Child Labor and Forced Labor Reports
In 2022, Senegal made moderate advancement in efforts to eliminate the worst forms of child labor. In cooperation with the United Nations Office on Drugs and Crime, the government developed and finalized new standard operating procedures on the identification and investigation of trafficking in persons cases. In an effort to prevent forced begging, the government also spent $603,000 to assist over 10,934 children in Koranic schools, or daaras, that met basic standards of care and child protection. Finally, it coordinated with the international partners in the launch of the Programs to Counter Sex Trafficking in Kédougou. However, children in Senegal are subjected to the worst forms of child labor, including in commercial sexual exploitation, sometimes as a result of human trafficking, and in forced begging. Children also perform dangerous tasks in gold mining. Hazardous work prohibitions do not include domestic work or street work, areas in which there is evidence of potential harm to child workers. In addition, Senegal does not have a current national action plan, or a national coordinating body for the elimination of child labor.
Table 1 provides key indicators on children’s work and education in Senegal. Data on some of these indicators are not available from the sources used in this report.
|Working (% and population)||5 to 14||22.3 (Unavailable)|
|Attending School (%)||5 to 14||53.0|
|Combining Work and School (%)||7 to 14||13.9|
|Primary Completion Rate (%)||63.0|
Source for primary completion rate: Data from 2021, published by UNESCO Institute for Statistics, 2023. (1)
Source for all other data: International Labor Organization’s analysis of statistics from Demographic and Health Survey (DHS), 2015. (2)
Based on a review of available information, Table 2 provides an overview of children's work by sector and activity.
|Agriculture||Fishing, activities unknown (3)|
|Farming, including during harvest season (3)|
|Industry||Mining gold and iron, including washing ore, crushing rocks, using mercury, and carrying heavy loads† (3-5)|
|Services||Welding and auto repair (3,6)|
|Domestic work (3,7)|
|Street work, including vending (3)|
|Categorical Worst Forms of Child Labor‡||Forced labor in domestic work and gold mining (3,5,7-9)|
|Commercial sexual exploitation, sometimes as a result of human trafficking (3,5,7-9)|
|Forced begging (3,4,8,10,11)|
† Determined by national law or regulation as hazardous and, as such, relevant to Article 3(d) of ILO C. 182.
‡ Child labor understood as the worst forms of child labor per se under Article 3(a)–(c) of ILO C. 182.
Forced begging remains a significant problem in Senegal. (3,4,9) It is a traditional practice to send boys to Koranic schools called daaras, where students known as talibés receive a Koranic education from teachers known as marabouts. The traditional Islamic practice of asking for alms has in certain instances been corrupted, and some daaras force children to beg, often for long hours, to collect money to enrich the marabouts. (3,4,8,10,12) An estimated 100,000 talibés are subjected to forced begging, including over 30,000 in Dakar alone. (10) Talibés are often forced to live in overcrowded, unsanitary conditions, receive inadequate food and medical care, and are vulnerable to physical and sexual abuse. (3,4,10,11) Children from rural areas in Senegal and neighboring countries including The Gambia, Mali, Guinea-Bissau, and Guinea, are particularly vulnerable to this practice and are sometimes subjected to human trafficking. (3,8,10,13)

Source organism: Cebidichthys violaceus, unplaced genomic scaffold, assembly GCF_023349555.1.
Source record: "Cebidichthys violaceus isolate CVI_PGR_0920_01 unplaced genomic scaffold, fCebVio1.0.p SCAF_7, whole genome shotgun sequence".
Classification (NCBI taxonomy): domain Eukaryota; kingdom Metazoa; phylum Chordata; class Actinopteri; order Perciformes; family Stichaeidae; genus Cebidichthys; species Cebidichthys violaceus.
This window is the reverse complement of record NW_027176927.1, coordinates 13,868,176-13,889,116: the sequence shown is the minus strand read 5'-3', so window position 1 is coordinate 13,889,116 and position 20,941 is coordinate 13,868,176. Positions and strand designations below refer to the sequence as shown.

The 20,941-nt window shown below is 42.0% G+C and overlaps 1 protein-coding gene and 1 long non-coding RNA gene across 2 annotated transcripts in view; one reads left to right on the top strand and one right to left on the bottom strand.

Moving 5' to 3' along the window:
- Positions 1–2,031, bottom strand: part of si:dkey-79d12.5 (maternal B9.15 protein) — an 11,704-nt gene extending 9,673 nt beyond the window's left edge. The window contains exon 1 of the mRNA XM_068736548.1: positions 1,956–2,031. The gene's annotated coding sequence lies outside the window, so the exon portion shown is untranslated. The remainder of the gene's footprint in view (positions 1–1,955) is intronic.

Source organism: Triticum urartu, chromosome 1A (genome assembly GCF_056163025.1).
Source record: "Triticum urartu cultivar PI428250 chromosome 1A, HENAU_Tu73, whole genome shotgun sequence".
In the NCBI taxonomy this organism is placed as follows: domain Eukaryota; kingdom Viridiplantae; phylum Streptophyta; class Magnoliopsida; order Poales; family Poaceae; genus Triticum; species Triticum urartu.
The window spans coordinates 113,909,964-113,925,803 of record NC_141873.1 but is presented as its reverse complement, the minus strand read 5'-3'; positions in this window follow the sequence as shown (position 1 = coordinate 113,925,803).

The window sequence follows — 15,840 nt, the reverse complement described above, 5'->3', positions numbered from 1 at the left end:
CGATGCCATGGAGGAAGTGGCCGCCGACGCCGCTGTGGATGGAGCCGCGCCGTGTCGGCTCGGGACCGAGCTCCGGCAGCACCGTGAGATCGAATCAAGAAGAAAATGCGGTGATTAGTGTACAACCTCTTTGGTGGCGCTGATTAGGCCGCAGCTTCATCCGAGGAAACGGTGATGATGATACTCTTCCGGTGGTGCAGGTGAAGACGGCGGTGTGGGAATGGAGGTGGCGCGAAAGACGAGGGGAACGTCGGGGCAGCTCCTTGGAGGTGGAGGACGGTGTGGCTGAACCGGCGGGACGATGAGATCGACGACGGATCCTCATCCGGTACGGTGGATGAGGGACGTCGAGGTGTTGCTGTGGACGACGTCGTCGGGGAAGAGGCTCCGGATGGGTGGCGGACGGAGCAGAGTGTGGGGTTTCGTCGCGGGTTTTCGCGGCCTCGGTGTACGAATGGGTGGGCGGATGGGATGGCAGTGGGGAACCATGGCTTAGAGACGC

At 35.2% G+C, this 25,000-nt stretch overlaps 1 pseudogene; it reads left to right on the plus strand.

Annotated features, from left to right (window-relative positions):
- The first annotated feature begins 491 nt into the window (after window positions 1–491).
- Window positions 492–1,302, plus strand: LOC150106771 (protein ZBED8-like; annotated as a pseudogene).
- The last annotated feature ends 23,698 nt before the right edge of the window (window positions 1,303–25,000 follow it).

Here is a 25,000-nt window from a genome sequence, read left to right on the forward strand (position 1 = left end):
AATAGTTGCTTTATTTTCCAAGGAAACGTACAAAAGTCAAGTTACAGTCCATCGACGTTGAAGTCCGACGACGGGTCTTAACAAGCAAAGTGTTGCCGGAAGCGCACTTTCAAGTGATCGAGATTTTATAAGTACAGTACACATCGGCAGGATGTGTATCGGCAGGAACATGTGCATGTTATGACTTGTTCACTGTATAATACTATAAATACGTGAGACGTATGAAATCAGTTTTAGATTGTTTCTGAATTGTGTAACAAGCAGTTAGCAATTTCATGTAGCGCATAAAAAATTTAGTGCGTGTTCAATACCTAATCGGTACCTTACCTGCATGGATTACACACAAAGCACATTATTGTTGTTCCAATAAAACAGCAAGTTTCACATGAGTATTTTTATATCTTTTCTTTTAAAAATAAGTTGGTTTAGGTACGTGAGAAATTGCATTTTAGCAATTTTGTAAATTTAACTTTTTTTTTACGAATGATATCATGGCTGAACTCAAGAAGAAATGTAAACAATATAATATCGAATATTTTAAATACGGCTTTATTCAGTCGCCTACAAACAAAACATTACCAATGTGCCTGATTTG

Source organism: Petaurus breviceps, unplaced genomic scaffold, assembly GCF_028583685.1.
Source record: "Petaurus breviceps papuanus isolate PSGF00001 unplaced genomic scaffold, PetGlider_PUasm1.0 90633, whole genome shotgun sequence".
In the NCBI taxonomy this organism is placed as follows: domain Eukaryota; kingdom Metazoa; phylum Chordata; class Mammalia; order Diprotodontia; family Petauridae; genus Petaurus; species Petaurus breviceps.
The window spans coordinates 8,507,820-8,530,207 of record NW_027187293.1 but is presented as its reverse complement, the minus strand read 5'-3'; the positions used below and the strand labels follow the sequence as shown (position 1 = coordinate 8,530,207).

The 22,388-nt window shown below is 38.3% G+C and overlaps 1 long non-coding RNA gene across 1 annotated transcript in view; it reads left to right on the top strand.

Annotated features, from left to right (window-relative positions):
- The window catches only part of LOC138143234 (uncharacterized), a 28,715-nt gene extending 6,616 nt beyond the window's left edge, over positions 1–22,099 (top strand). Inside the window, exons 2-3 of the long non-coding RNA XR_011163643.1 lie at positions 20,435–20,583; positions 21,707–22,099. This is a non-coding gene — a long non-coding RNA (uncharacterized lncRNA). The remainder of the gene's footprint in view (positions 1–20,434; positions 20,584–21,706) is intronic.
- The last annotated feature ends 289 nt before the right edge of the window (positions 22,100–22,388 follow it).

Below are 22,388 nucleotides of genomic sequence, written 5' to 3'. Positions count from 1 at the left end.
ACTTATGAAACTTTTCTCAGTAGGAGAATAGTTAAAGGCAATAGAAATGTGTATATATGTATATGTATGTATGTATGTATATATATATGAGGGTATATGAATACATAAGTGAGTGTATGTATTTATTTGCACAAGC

Children in Senegal are also exploited in domestic servitude and forced labor in gold mines and are subjected to commercial sexual exploitation. (3,7,8) Adolescent girls are often transported from other countries, including Nigeria, for the purpose of commercial sexual exploitation around the gold mines in Kédougou. Research shows that human traffickers often tell girls that they are going to Europe, then withhold their identity documents, and use debt bondage to force them into commercial sexual exploitation in Senegal. (3,5,7,8) Additionally, under a system known as confiage, Senegalese parents sometimes send their children, primarily young girls, to live with relatives or family friends to have better educational and economic opportunities, often in exchange for domestic labor. However, some girls are not sent to school, and are subjected to forced labor and sexual exploitation. (3,7-9)
While Senegalese law provides for free and compulsory education from ages 6 to 16, approximately one-third of children in this age group do not attend school. (14) In practice, only primary school is tuition-free, and supplementary fees are often charged for secondary school. (14,15) Other barriers to education include lack of birth registration documents, lack of schools and lack of access to transportation, and lack of accommodations for students with disabilities. (6,14,16) Poor sanitation infrastructure, including lack of running water and bathrooms, and sexual harassment in schools force some girls to leave school early. (14,17-19) According to one NGO, sexual harassment and abuse is widespread in secondary schools in Senegal. In certain cases, when girls attempted to reject their male teachers' advances, they were penalized with lower grades, and excluded from class activities. (14,17-19)